Banks were nearly five times more likely to repossess houses in long-term arrears than so-called vulture funds in the first quarter of 2018.
According to the latest statistics from the Central Bank, between January and April traditional lenders such as AIB and Bank of Ireland held 29,206 mortgages which had been in arrears for more than 720 days. Of that number, the bank took 432 into their possession – either through repossession, voluntary surrender or abandonment.
That means 1.48 per cent of all properties in long-term arrears to the banks were repossessed in one form or other. The figures include both personal homes and buy-to-let investment properties.
Non-bank entities, including Start Mortgages, held 13,665 mortgages with arrears of more than two years, of which they repossessed 43. That amounts to just 0.31 per cent of the loans that these non-bank entities hold.
In general, Ireland’s repossession rate continues to be extremely low compared with other European countries with high levels of arrears.
Chairman of the Oireachtas finance committee, Fianna Fáil’s John McGuinness, has called for the Dáil to be recalled to progress legislation he introduced last month clamping down on vulture funds following the news that Permanent TSB was selling a tranche of loans to non-bank entity Start Mortgages.
Mr McGuinness and others have been critical of companies like Start taking over mortgages since they entered the market several years ago. In May, David Hall of the Irish Mortgage Holders' Organisation told the committee that a "tsunami is coming" with 17,000 mortgage holders vulnerable to having their homes repossessed because of the intransigence of banks and the "cancer" of vulture funds.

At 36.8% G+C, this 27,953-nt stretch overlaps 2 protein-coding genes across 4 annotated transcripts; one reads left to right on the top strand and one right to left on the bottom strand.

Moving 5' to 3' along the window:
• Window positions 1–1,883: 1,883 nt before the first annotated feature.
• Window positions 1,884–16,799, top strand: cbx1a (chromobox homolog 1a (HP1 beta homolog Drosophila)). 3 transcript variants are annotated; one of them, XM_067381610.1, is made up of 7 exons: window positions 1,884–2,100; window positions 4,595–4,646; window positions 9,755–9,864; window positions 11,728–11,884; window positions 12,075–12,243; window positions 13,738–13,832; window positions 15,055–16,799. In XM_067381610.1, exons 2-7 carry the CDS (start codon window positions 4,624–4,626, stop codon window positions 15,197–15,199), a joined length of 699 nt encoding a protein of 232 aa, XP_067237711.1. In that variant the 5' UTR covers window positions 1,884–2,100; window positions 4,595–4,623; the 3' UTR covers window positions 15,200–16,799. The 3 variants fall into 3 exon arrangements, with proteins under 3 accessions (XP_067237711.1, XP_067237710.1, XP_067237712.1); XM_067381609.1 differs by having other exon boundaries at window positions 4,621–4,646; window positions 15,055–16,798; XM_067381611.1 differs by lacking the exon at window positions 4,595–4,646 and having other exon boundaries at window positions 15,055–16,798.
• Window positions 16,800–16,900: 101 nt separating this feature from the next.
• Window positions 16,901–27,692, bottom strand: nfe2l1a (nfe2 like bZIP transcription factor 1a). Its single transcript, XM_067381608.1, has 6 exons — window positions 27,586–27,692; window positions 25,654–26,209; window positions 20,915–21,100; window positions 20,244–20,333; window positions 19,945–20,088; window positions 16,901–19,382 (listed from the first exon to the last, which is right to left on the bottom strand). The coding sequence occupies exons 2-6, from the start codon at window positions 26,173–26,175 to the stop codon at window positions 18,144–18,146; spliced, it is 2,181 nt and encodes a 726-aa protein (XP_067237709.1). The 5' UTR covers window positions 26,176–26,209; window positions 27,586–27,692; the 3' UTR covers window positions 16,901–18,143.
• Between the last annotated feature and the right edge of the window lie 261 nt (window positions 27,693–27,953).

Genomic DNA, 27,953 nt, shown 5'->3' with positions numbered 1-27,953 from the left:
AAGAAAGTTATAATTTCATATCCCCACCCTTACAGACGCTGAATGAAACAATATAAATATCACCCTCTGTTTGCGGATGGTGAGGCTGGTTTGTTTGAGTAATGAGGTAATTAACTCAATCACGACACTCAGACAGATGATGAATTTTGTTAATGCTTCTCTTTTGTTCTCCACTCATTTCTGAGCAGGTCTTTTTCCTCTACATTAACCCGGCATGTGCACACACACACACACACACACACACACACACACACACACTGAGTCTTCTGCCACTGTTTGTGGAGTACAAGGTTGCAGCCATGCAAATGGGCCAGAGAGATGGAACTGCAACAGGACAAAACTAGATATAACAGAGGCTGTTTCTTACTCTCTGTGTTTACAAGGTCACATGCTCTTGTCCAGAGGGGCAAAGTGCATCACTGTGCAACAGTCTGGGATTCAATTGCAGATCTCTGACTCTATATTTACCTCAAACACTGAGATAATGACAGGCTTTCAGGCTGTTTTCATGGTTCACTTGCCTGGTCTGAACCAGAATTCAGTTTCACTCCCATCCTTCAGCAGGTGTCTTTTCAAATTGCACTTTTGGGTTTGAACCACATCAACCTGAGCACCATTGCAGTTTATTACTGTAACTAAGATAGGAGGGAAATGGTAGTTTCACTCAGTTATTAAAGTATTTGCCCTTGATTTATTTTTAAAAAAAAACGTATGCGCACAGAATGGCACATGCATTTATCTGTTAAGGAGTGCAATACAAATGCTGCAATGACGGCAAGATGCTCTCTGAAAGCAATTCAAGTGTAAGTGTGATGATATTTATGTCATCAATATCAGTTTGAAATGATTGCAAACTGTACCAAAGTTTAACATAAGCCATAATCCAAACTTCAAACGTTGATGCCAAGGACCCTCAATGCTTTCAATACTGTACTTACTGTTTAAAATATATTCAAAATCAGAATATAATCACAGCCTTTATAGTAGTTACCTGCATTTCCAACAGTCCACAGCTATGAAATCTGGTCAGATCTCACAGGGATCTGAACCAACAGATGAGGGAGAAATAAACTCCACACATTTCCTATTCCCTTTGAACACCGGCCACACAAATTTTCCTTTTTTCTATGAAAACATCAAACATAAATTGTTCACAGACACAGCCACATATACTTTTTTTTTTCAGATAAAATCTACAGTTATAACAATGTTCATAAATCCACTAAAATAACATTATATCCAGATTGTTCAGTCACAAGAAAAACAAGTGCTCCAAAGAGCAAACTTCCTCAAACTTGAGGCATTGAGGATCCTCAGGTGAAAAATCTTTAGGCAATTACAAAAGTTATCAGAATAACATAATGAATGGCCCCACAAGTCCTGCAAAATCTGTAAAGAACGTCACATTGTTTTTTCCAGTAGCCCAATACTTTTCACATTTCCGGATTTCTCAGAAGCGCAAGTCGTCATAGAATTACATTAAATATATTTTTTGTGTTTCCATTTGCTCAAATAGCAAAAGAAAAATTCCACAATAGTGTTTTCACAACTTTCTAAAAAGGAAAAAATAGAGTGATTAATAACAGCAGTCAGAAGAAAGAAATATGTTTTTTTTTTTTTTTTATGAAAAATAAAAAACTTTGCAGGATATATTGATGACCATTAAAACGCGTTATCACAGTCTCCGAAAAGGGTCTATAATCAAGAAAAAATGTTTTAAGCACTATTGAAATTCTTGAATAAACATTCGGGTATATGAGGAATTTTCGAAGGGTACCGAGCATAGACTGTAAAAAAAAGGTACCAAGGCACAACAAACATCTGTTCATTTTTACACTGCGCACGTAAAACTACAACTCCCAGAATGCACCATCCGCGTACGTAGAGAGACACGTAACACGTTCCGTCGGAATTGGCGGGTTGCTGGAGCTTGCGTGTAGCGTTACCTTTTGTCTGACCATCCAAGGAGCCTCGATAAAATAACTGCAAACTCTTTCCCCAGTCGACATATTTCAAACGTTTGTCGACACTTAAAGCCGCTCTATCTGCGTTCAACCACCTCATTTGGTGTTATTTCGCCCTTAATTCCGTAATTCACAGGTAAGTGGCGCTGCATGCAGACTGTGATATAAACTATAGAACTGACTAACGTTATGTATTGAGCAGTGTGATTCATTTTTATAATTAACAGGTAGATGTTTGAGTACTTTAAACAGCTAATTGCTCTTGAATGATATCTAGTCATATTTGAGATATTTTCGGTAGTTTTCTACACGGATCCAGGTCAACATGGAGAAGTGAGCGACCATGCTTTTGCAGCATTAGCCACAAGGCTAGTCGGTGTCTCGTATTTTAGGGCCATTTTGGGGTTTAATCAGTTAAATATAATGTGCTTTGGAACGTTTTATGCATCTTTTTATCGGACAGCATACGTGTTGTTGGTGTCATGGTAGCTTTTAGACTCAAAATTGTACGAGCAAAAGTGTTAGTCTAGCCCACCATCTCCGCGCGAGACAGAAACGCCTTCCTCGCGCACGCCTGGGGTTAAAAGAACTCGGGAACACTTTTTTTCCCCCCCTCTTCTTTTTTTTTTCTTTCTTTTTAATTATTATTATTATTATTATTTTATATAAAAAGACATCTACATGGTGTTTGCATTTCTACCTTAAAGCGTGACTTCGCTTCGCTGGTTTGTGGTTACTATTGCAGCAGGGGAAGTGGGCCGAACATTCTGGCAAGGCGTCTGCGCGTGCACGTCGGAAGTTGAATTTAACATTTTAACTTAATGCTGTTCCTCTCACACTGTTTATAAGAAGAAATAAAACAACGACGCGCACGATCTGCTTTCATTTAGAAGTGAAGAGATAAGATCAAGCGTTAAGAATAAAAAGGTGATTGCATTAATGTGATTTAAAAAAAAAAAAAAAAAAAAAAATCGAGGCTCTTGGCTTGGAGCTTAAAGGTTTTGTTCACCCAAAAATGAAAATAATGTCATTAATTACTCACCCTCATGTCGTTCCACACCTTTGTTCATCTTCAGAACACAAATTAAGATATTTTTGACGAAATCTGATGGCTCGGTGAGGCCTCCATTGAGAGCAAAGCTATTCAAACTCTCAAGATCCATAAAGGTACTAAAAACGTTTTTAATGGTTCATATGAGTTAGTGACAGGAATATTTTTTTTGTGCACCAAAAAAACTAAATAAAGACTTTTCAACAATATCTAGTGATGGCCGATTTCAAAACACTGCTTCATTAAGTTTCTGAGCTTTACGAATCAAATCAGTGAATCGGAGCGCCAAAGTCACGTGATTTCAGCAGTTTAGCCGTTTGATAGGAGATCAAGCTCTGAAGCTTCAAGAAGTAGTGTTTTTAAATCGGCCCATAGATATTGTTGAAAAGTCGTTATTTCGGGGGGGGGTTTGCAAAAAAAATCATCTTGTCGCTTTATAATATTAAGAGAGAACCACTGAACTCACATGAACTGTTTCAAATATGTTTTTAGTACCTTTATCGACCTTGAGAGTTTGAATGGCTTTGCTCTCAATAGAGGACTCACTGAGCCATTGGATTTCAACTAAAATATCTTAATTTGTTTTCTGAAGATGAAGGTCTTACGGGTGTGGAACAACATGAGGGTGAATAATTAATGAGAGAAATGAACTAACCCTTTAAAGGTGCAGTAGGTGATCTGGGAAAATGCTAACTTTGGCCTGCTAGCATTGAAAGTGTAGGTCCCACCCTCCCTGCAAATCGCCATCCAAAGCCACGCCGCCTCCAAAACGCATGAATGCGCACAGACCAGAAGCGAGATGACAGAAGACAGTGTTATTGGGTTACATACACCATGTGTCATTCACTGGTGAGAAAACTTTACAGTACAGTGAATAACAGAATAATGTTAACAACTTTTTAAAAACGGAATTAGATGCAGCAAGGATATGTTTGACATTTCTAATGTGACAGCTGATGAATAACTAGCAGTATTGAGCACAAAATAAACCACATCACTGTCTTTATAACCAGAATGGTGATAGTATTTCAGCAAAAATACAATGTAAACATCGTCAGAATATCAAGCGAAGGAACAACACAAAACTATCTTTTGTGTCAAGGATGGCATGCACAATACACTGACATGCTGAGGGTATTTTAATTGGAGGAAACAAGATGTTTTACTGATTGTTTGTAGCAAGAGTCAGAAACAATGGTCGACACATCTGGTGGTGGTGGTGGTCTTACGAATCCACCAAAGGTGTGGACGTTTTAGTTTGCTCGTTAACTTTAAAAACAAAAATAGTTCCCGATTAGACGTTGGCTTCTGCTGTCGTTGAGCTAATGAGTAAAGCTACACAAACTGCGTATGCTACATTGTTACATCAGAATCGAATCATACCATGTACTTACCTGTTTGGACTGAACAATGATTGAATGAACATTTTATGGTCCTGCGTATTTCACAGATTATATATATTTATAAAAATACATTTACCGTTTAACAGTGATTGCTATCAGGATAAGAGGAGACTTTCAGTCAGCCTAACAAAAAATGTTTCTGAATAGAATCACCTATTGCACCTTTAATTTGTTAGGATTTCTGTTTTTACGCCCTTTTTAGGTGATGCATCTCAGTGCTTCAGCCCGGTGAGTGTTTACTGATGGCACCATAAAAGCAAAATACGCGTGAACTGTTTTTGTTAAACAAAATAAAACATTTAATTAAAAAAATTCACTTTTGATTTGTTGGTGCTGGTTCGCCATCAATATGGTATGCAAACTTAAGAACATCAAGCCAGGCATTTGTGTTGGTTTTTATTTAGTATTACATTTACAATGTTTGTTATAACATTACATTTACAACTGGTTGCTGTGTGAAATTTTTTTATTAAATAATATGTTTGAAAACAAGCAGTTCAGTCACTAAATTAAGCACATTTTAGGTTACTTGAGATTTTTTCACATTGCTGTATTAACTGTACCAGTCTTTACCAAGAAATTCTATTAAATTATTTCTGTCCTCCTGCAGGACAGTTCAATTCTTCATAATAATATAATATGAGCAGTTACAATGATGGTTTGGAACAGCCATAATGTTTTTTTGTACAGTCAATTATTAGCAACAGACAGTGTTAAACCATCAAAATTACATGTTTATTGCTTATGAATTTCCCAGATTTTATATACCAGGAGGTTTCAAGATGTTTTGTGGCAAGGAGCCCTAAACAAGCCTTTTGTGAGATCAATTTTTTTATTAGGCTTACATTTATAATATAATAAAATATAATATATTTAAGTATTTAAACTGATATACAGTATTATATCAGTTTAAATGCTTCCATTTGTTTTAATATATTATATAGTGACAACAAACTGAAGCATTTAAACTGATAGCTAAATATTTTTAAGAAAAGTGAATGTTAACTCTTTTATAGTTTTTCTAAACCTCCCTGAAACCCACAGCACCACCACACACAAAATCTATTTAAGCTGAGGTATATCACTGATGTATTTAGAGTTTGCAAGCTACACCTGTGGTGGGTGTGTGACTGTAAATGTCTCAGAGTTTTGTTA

Others such as Prof Martha O’Hagan Luff, of Trinity Business School, have argued that vulture funds are easier to make a deal with than traditional banks which are generally opposed to writing down bad loans.
Residential mortgages in arrears for more than 720 days fell for the 11th consecutive quarter although the Central Bank warned this category now accounts for 90 per cent (€2.6 billion) of the total amount outstanding on mortgages.
University College Cork (UCC) economist and chairman of the Irish Fiscal Advisory Council, Séamus Coffey, said the low number of repossessions was especially surprising given the results of a recent Central Bank study, which showed that more than 44 per cent of loans in long-term arrears have had nothing paid on them for five years.
“In terms of the arrears we have, the number of repossessions is extraordinarily low,” Mr Coffey said. “If you took the UK level of arrears and repossessions and transferred that into Ireland, you would be talking tens of thousands of repossessions.”
Mr Coffey, who studies the number of repossession cases coming through the courts, said there was no evidence of an increase in repossession applications from “vulture fund” mortgage holders.
“The non-bank holders of mortgages don’t seem to be showing up much in the courts. If you look at the court listings they’re still dominated by the mainstream Irish banks – Bank of Ireland, AIB, Permanent TSB, Ulster Bank.”